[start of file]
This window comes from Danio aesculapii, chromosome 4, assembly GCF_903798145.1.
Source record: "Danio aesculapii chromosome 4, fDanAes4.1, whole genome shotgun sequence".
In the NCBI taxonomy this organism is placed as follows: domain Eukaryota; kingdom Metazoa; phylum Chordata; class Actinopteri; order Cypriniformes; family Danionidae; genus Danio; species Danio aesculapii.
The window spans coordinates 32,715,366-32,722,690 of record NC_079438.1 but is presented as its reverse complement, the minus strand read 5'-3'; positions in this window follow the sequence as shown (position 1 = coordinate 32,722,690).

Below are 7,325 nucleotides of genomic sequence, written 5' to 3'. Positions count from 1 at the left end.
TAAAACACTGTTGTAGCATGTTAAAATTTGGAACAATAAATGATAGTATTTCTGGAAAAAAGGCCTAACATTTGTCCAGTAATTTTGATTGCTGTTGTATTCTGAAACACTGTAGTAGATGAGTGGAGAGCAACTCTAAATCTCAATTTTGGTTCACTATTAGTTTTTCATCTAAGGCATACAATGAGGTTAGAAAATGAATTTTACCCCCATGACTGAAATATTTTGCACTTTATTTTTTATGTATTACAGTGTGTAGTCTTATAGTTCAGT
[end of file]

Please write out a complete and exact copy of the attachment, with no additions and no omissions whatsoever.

This window comes from Danio aesculapii, chromosome 4, assembly GCF_903798145.1.
Source record: "Danio aesculapii chromosome 4, fDanAes4.1, whole genome shotgun sequence".
In the NCBI taxonomy this organism is placed as follows: domain Eukaryota; kingdom Metazoa; phylum Chordata; class Actinopteri; order Cypriniformes; family Danionidae; genus Danio; species Danio aesculapii.
The window spans coordinates 32,715,366-32,722,690 of record NC_079438.1 but is presented as its reverse complement, the minus strand read 5'-3'; positions in this window follow the sequence as shown (position 1 = coordinate 32,722,690).

Below are 7,325 nucleotides of genomic sequence, written 5' to 3'. Positions count from 1 at the left end.
TAAAACACTGTTGTAGCATGTTAAAATTTGGAACAATAAATGATAGTATTTCTGGAAAAAAGGCCTAACATTTGTCCAGTAATTTTGATTGCTGTTGTATTCTGAAACACTGTAGTAGATGAGTGGAGAGCAACTCTAAATCTCAATTTTGGTTCACTATTAGTTTTTCATCTAAGGCATACAATGAGGTTAGAAAATGAATTTTACCCCCATGACTGAAATATTTTGCACTTTATTTTTTATGTATTACAGTGTGTAGTCTTATAGTTCAGT